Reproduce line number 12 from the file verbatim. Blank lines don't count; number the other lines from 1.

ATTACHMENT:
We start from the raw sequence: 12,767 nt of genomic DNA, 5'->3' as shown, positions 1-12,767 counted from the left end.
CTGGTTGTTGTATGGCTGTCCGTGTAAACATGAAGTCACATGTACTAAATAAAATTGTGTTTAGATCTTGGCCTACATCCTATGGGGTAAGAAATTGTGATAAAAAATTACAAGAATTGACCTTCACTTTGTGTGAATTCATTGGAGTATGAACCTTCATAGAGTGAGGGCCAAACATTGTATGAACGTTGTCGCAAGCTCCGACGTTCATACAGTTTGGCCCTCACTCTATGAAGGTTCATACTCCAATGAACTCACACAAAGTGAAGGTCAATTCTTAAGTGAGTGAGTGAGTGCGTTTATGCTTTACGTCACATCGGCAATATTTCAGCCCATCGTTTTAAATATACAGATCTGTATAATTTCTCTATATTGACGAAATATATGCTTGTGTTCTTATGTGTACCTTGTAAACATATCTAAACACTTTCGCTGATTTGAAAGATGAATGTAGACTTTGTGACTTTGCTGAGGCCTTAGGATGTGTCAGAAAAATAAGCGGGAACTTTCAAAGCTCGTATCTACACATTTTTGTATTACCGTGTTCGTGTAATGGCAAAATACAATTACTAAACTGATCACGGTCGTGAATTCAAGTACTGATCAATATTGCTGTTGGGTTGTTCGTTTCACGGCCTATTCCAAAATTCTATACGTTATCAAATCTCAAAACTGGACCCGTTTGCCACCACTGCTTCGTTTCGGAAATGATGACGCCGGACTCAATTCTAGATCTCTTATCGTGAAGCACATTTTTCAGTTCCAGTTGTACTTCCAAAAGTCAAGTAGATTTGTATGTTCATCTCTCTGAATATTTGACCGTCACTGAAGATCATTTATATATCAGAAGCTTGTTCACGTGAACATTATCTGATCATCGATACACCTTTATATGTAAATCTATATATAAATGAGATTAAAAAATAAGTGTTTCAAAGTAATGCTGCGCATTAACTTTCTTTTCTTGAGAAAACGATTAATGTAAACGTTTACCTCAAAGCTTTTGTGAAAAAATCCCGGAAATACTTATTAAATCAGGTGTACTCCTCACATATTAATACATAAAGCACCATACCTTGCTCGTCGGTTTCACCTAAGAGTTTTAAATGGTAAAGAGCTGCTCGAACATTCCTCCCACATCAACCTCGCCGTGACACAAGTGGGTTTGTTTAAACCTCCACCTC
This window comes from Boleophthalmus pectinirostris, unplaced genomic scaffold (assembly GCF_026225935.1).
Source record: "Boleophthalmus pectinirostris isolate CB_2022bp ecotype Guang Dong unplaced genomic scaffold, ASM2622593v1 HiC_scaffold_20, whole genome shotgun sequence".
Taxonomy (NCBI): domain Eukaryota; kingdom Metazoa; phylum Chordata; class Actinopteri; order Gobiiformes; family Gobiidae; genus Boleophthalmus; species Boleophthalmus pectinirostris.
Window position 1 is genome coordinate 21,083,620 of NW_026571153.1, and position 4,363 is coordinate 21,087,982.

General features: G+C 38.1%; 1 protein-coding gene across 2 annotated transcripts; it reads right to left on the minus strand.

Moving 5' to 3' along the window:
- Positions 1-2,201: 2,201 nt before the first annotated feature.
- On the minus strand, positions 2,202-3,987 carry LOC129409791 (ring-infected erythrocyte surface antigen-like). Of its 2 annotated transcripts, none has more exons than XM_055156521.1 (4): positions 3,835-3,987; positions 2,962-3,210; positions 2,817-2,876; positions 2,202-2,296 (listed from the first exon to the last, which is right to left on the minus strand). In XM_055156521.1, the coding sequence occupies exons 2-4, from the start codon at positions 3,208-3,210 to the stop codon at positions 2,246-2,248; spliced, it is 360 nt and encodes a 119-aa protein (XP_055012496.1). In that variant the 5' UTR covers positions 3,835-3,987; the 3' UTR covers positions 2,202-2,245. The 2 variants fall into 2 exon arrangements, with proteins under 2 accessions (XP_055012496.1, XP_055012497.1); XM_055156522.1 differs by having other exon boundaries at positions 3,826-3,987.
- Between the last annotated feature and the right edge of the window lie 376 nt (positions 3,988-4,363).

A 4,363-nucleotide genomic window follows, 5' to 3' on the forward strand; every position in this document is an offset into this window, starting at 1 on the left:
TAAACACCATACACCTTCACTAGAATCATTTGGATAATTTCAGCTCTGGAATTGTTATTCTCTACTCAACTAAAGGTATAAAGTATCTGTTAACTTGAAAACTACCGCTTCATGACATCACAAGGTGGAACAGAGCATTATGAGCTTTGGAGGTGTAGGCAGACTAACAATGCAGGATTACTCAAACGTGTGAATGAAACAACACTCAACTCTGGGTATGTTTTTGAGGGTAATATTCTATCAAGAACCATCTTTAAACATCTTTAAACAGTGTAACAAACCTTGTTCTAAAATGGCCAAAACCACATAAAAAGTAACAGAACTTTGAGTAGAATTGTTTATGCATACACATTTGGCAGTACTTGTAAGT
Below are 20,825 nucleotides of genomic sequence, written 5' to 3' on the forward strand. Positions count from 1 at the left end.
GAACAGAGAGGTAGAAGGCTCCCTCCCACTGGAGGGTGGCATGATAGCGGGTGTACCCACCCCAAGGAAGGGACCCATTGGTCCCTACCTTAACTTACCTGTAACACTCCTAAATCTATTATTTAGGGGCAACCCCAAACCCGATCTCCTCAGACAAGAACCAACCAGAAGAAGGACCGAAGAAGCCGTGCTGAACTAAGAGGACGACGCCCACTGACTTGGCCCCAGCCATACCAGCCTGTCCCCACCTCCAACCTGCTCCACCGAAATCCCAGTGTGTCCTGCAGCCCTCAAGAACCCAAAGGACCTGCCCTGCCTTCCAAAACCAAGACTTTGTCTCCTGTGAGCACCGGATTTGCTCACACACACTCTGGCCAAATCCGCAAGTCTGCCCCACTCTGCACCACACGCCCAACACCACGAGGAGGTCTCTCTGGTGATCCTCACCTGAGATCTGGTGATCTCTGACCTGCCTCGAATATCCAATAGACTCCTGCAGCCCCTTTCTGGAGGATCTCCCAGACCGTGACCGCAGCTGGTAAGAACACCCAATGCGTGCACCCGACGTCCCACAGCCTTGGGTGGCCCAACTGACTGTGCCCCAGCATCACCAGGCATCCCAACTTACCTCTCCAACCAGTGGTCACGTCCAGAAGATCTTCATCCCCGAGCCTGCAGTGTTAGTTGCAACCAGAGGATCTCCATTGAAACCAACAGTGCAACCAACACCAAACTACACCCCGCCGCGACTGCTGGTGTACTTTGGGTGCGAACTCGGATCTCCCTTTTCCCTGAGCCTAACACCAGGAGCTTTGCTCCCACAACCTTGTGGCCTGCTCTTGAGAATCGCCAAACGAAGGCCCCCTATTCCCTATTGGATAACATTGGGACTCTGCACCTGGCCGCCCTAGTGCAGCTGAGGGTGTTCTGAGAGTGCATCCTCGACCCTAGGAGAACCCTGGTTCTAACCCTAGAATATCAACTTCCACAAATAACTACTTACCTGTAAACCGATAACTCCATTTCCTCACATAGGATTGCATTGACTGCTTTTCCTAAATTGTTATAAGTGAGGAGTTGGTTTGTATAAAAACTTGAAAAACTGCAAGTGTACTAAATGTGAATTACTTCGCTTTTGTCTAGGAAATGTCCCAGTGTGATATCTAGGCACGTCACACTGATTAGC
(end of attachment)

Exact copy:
A 4,363-nucleotide genomic window follows, 5' to 3' on the forward strand; every position in this document is an offset into this window, starting at 1 on the left: